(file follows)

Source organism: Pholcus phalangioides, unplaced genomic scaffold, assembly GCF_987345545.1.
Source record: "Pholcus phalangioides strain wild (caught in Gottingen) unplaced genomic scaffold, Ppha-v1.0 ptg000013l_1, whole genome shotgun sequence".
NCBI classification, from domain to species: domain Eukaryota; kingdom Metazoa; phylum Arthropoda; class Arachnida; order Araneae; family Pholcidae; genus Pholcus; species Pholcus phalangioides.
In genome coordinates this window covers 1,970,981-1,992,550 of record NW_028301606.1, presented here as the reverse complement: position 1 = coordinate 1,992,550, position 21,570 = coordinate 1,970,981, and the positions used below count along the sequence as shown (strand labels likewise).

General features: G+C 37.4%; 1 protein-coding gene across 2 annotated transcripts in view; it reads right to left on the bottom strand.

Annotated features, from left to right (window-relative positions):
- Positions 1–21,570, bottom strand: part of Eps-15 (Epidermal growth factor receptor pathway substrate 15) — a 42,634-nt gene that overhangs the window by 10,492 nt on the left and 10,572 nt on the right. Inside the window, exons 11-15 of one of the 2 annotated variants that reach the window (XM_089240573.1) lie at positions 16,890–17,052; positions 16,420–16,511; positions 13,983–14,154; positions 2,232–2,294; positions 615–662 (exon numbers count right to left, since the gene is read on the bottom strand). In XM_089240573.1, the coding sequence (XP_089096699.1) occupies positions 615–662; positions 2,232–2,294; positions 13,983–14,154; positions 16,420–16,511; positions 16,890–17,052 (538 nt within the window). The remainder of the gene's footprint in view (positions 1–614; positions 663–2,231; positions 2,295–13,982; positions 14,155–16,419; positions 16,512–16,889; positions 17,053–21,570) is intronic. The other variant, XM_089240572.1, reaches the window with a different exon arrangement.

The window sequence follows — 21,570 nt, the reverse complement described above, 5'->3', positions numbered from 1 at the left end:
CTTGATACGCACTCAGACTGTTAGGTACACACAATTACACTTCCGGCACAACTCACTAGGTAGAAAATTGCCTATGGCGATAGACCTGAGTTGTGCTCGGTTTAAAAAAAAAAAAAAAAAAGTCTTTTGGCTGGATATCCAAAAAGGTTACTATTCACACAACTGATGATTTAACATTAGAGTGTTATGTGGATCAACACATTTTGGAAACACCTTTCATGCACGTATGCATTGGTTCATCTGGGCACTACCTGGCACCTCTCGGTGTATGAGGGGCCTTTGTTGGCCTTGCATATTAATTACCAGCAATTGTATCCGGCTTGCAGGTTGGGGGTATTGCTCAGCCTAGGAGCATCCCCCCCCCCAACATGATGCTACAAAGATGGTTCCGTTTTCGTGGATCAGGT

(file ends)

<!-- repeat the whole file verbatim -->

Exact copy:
Source organism: Pholcus phalangioides, unplaced genomic scaffold, assembly GCF_987345545.1.
Source record: "Pholcus phalangioides strain wild (caught in Gottingen) unplaced genomic scaffold, Ppha-v1.0 ptg000013l_1, whole genome shotgun sequence".
NCBI classification, from domain to species: domain Eukaryota; kingdom Metazoa; phylum Arthropoda; class Arachnida; order Araneae; family Pholcidae; genus Pholcus; species Pholcus phalangioides.
In genome coordinates this window covers 1,970,981-1,992,550 of record NW_028301606.1, presented here as the reverse complement: position 1 = coordinate 1,992,550, position 21,570 = coordinate 1,970,981, and the positions used below count along the sequence as shown (strand labels likewise).

General features: G+C 37.4%; 1 protein-coding gene across 2 annotated transcripts in view; it reads right to left on the bottom strand.

Annotated features, from left to right (window-relative positions):
- Positions 1–21,570, bottom strand: part of Eps-15 (Epidermal growth factor receptor pathway substrate 15) — a 42,634-nt gene that overhangs the window by 10,492 nt on the left and 10,572 nt on the right. Inside the window, exons 11-15 of one of the 2 annotated variants that reach the window (XM_089240573.1) lie at positions 16,890–17,052; positions 16,420–16,511; positions 13,983–14,154; positions 2,232–2,294; positions 615–662 (exon numbers count right to left, since the gene is read on the bottom strand). In XM_089240573.1, the coding sequence (XP_089096699.1) occupies positions 615–662; positions 2,232–2,294; positions 13,983–14,154; positions 16,420–16,511; positions 16,890–17,052 (538 nt within the window). The remainder of the gene's footprint in view (positions 1–614; positions 663–2,231; positions 2,295–13,982; positions 14,155–16,419; positions 16,512–16,889; positions 17,053–21,570) is intronic. The other variant, XM_089240572.1, reaches the window with a different exon arrangement.

The window sequence follows — 21,570 nt, the reverse complement described above, 5'->3', positions numbered from 1 at the left end:
CTTGATACGCACTCAGACTGTTAGGTACACACAATTACACTTCCGGCACAACTCACTAGGTAGAAAATTGCCTATGGCGATAGACCTGAGTTGTGCTCGGTTTAAAAAAAAAAAAAAAAAAGTCTTTTGGCTGGATATCCAAAAAGGTTACTATTCACACAACTGATGATTTAACATTAGAGTGTTATGTGGATCAACACATTTTGGAAACACCTTTCATGCACGTATGCATTGGTTCATCTGGGCACTACCTGGCACCTCTCGGTGTATGAGGGGCCTTTGTTGGCCTTGCATATTAATTACCAGCAATTGTATCCGGCTTGCAGGTTGGGGGTATTGCTCAGCCTAGGAGCATCCCCCCCCCCAACATGATGCTACAAAGATGGTTCCGTTTTCGTGGATCAGGT